A father who walks out on his family and doesn’t fight for time with his children is quitting. He put his needs, wants and desires above that of his children and family.
Many kids who are in foster care have parents that are working hard to get them back, but there are some who’s parents do quit. They quit trying to go to the meetings, the visits, the court dates. They do not show up when things are hard and ugly.
So how do parents live with themselves? How can they just quit on their kids? And what affect does this have? Do kids really care? Do they know? We naively think that a baby won’t “know” if she’s been without her birth mother. That she won’t remember or realize.
We think older kids and teens will be fine if dad walks out. They’re almost grown, right?
Wrong. When Pipsqueak gets a little older, when she’s 10 or 12, she’s going to know. She’s going to feel that loss, she’s going to know there are unanswered questions and missing pieces of her puzzle. When that teenager is consumed with doubt and trust issues, he or she will realize, this is because dad walked out.
Even as an adult, the pain that hits you when your parent quits is a different kind of pain. It’s a rejection of who you are as a person, of your worth, your place in the world as “child”.
Last fall, my own dad decided that politics were more important than a relationship with me or my children. He decided that his right to be right was more important than love, commitment and family. It has been a hard pill to swallow.
In some of my darkest moments, God has spoken to me and He reminded me that one of the greatest times of pain and suffering for His own son came when Jesus was crying out in pain on the cross. That moment in time when he was separated from God and felt the rejection of his Father.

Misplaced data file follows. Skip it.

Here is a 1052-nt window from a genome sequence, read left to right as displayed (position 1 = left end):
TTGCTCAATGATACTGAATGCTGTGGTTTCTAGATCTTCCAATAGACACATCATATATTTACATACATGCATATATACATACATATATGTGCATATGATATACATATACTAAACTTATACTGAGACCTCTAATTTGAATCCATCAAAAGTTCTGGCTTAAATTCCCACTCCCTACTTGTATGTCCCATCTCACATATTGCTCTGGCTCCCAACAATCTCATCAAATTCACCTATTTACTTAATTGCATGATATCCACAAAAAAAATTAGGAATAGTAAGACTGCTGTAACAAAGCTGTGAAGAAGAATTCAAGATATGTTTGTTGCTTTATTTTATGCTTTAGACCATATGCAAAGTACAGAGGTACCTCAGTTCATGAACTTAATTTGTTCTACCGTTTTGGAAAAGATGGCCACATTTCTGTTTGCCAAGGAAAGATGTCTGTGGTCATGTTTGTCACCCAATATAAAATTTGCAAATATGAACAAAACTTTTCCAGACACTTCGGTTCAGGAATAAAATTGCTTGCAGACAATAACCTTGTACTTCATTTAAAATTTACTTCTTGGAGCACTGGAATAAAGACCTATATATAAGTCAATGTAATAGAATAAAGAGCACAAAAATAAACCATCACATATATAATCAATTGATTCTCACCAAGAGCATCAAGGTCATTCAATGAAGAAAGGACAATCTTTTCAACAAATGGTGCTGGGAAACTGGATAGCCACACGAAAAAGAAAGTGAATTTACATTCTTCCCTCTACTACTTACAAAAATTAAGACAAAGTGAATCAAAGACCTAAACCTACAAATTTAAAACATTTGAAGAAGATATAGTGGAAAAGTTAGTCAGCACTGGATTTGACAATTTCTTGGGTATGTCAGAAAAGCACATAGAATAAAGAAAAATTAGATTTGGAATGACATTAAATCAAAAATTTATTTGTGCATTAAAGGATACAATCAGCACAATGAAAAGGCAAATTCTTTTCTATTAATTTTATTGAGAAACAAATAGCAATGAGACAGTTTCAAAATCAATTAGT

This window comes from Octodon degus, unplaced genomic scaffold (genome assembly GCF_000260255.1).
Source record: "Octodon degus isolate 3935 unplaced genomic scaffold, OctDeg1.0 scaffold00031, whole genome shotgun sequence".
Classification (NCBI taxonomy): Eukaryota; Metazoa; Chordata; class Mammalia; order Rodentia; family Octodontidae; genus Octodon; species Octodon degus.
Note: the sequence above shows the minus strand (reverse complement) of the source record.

I do believe there is a deep cavern in all of us that can only be touched and filled by God’s spirit and love. It’s the first need. We are made to be in harmony with our creator. Our spirits don’t rest until we find that with Him.
The second need is to be connected. We literally grow into humans inside of another human. That basic need of attachment does not leave us.
About three in the afternoon Jesus cried out with a loud voice, “Eli, Eli, lema sabachthani?” that is, “My God, My God, why have You forsaken Me?”
We were on our way home from our family vacation when we received the call that a baby girl needed a home. We said yes. This is our first foster care placement and we’ve learned A LOT. Mostly the “newborn” thing is old hat for our family, this is our 6th time going through that (7th if you count the brief month with our newborn cousin last year). Chris and I become a little like drowning strangers, we are sleep deprived and on edge. I pray more in the first few months of my babies lives than I ever do because I constantly feel overjoyed and stressed to the max. I can’t share her story but I brought her home from the hospital and she’s been here since she was 12 days old. The kids fell in love with her immediately. September 2016 we went from a family of 7 to a family of 8 in the span of one phone call.
Jonah-baby turned 5 in September. When we refer to Theodore, Parker and Jonah around here we usually say “the 3 little boys”. Now that they are 9,7 and 5 they aren’t so little but Jonah is technically the baby of the family. Well, he was until 4 days before his birthday when Pipsqueak joined us. Jonah is…SWEET. He has big brown eyes, precious little verbal and facial expressions and loves to cuddle. He tries his best to do everything that all the big kids are doing. He is well-behaved and quick to learn if he gets in trouble. He is a little bit of a daredevil but he’s made it a whole year without a trip to the ER so that’s a plus. He’s recently gotten the chance to see what it feels like to be the “big” brother and he has excelled at that role. I’ve been surprised at how nurturing he is toward Pipsqueak. Since she’s been here he’s started to care for his Mickey Mouse the way I care for her. When we went to the dentist the other day he insisted on having a bag for Mickey’s stuff and that Mickey needed a diaper and a bottle. As I suspected at the beginning of the school year, he has excelled in his K4 year and knows many of his letters, phonics and numbers. He isn’t catching on with handwriting yet but we have time! In this house, you get to be a little boy first and a student second.